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1328-1331 Siege of Nicaea ★ ★ ★ ★ ★
Outcome: Capture of the city of Nicaea by the Ottoman Turks after a 4-years siege 1328-1331
War  &  Enemy: Enemy:
Ottoman Turks
Byzantine-Ottoman Wars
Battle Type:
City Capture
The Battlefield Nicaea Location:
Nicaea (modern Iznik), on the eastern shore of Lake Iznik
Modern Country:
  The Byzantines(emperor:  Andronikos III Palaiologos) The Enemies
Commander: Unknown Sultan Orhan I
Forces: Unknown Unknown
Background story: By 1326, lands around Nicaea had fallen into the hands of Osman I. He had also captured the city of Bursa, establishing a capital dangerously close to the Byzantine capital of Constantinople. In 1328, Orkhan, Osman's son, began the siege of Nicaea, which had been in a state of intermittent blockade since 1301. The Ottomans lacked the experience and the ability to control access to the town through the lakeside harbor. As a result, the siege dragged on for several years without conclusion.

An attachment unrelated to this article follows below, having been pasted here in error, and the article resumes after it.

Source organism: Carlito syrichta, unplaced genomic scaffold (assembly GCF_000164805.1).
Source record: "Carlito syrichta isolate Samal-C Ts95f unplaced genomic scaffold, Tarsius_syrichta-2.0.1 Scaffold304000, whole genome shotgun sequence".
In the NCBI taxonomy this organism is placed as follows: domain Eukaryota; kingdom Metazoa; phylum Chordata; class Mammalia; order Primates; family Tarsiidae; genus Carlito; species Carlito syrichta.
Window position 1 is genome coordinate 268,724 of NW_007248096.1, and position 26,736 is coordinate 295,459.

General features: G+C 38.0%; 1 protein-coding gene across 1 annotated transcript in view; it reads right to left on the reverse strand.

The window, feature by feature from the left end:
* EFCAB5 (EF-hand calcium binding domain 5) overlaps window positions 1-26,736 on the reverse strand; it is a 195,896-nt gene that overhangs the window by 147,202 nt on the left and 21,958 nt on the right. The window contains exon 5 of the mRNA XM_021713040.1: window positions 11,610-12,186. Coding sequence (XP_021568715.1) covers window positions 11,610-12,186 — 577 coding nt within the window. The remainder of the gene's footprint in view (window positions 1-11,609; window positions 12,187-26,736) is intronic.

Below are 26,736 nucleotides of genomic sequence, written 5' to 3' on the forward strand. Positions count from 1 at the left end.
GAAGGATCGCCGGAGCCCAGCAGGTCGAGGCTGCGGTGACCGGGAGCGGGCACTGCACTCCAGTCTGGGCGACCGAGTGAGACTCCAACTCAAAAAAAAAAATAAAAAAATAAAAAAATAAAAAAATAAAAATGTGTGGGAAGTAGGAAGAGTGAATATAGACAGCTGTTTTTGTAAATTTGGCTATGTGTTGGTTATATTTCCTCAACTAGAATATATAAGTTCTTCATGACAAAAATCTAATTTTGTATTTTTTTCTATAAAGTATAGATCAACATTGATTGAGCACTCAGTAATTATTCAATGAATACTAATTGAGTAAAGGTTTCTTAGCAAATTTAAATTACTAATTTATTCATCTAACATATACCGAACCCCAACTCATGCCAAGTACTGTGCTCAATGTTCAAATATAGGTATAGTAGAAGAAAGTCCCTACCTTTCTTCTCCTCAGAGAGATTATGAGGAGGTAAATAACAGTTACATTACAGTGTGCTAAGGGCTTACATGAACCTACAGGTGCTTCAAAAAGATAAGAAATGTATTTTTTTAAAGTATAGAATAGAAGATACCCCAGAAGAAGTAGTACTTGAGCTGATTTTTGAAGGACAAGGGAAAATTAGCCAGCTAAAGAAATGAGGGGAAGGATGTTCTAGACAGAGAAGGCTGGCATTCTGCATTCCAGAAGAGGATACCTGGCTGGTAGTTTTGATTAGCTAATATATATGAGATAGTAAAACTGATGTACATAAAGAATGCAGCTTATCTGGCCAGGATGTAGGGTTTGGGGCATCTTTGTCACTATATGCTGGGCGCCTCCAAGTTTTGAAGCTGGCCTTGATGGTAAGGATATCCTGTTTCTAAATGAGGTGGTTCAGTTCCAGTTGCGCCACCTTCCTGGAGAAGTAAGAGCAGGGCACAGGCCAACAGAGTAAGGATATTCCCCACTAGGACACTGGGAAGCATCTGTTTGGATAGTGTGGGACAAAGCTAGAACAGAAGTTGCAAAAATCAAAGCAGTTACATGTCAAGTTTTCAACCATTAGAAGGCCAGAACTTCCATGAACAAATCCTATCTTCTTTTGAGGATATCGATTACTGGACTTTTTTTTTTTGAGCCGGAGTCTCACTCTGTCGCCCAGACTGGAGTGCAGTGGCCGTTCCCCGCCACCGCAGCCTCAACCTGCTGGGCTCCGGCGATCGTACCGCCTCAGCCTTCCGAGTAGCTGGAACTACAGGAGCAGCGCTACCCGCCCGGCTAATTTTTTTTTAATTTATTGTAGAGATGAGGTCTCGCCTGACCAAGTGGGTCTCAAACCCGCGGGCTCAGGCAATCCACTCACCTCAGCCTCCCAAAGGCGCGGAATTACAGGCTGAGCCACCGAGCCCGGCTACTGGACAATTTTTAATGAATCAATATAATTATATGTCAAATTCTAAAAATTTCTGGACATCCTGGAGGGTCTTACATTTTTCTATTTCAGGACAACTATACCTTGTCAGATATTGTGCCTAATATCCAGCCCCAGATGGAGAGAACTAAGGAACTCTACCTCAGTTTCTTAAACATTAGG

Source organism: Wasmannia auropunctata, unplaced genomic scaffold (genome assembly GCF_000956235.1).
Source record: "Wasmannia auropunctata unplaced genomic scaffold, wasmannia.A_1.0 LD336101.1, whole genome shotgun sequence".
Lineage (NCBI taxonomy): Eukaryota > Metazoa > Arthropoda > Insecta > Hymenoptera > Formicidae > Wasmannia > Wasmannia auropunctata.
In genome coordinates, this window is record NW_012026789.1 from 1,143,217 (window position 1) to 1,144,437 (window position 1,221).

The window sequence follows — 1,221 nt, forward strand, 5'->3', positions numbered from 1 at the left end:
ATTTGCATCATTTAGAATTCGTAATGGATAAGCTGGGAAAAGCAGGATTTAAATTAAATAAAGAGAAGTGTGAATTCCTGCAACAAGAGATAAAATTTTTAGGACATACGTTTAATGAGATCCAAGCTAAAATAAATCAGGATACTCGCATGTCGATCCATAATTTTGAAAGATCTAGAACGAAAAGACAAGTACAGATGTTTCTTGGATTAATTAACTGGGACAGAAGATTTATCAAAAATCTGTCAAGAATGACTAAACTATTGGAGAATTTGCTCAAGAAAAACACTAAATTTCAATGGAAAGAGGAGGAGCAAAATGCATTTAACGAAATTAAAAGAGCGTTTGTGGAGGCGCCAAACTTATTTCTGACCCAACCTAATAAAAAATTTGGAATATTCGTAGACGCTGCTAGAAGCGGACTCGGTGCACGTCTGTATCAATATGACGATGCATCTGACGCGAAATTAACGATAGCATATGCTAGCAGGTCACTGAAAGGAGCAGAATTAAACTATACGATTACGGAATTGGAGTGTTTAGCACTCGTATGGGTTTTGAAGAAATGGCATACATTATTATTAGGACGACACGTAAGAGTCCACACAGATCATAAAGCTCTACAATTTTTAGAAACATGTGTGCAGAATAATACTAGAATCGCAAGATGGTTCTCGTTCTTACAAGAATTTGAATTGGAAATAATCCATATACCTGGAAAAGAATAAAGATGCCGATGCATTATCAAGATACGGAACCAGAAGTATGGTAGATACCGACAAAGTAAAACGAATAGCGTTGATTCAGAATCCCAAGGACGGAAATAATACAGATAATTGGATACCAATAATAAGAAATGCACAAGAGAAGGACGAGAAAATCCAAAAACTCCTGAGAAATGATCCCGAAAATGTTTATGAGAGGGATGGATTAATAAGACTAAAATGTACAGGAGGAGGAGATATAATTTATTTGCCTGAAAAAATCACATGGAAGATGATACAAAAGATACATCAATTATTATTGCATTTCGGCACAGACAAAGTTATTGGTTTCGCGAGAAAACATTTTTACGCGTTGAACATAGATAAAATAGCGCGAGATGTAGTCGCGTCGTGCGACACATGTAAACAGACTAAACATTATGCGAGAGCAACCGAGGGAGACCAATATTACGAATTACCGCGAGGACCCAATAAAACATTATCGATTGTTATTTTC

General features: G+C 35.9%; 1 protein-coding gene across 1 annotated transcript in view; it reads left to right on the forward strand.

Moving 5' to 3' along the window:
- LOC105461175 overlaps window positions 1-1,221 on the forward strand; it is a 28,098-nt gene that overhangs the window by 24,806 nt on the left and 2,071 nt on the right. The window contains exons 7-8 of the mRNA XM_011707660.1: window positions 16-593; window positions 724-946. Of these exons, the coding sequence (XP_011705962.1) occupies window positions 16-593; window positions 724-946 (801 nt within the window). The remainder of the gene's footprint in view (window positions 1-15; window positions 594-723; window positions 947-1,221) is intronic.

In 1329, emperor Andronicos III attempted to break the siege. He led a relief force to drive the Ottomans away from both Nicomedia and Nicaea. After some minor successes, however, the force suffered a defeat at Pelekanon and withdrew.
That was the last presence of the Byzantine army in Asia Minor.
The Battle:
When it was clear that no effective Imperial force would be able to restore the frontier and drive off the Ottomans, the city fell in 1331.
Aftermath: The fall of Nicaea had a serious impact on the morale and the prestige of the Byzantines. The city was the capital in the period of the Latin Empire, a symbol of Christianity and the most important Asian city in the Empire.